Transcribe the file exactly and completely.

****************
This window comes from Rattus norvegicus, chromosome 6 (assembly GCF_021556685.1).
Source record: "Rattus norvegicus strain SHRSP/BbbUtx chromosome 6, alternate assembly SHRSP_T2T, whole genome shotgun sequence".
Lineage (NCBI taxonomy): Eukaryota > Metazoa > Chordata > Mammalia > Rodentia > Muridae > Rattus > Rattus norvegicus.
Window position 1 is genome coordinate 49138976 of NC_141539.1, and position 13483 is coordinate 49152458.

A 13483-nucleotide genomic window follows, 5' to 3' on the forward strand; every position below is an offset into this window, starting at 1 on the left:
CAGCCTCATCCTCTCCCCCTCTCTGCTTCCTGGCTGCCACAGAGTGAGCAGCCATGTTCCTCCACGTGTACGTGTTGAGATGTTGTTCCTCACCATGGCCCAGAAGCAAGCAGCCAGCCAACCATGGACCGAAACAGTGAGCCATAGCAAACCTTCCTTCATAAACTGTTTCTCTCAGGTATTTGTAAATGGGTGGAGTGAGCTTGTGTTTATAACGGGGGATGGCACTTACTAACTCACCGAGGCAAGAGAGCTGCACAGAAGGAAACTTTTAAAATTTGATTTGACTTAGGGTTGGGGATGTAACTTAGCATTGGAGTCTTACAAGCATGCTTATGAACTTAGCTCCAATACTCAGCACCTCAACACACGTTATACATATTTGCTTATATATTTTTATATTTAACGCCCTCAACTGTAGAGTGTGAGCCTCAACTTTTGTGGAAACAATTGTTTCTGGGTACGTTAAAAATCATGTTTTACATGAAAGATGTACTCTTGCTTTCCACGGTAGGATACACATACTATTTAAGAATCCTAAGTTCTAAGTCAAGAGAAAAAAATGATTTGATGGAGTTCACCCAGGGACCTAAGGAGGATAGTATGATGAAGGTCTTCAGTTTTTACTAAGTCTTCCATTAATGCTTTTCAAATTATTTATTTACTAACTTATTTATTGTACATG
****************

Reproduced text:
This window comes from Rattus norvegicus, chromosome 6 (assembly GCF_021556685.1).
Source record: "Rattus norvegicus strain SHRSP/BbbUtx chromosome 6, alternate assembly SHRSP_T2T, whole genome shotgun sequence".
Lineage (NCBI taxonomy): Eukaryota > Metazoa > Chordata > Mammalia > Rodentia > Muridae > Rattus > Rattus norvegicus.
Window position 1 is genome coordinate 49138976 of NC_141539.1, and position 13483 is coordinate 49152458.

A 13483-nucleotide genomic window follows, 5' to 3' on the forward strand; every position below is an offset into this window, starting at 1 on the left:
CAGCCTCATCCTCTCCCCCTCTCTGCTTCCTGGCTGCCACAGAGTGAGCAGCCATGTTCCTCCACGTGTACGTGTTGAGATGTTGTTCCTCACCATGGCCCAGAAGCAAGCAGCCAGCCAACCATGGACCGAAACAGTGAGCCATAGCAAACCTTCCTTCATAAACTGTTTCTCTCAGGTATTTGTAAATGGGTGGAGTGAGCTTGTGTTTATAACGGGGGATGGCACTTACTAACTCACCGAGGCAAGAGAGCTGCACAGAAGGAAACTTTTAAAATTTGATTTGACTTAGGGTTGGGGATGTAACTTAGCATTGGAGTCTTACAAGCATGCTTATGAACTTAGCTCCAATACTCAGCACCTCAACACACGTTATACATATTTGCTTATATATTTTTATATTTAACGCCCTCAACTGTAGAGTGTGAGCCTCAACTTTTGTGGAAACAATTGTTTCTGGGTACGTTAAAAATCATGTTTTACATGAAAGATGTACTCTTGCTTTCCACGGTAGGATACACATACTATTTAAGAATCCTAAGTTCTAAGTCAAGAGAAAAAAATGATTTGATGGAGTTCACCCAGGGACCTAAGGAGGATAGTATGATGAAGGTCTTCAGTTTTTACTAAGTCTTCCATTAATGCTTTTCAAATTATTTATTTACTAACTTATTTATTGTACATG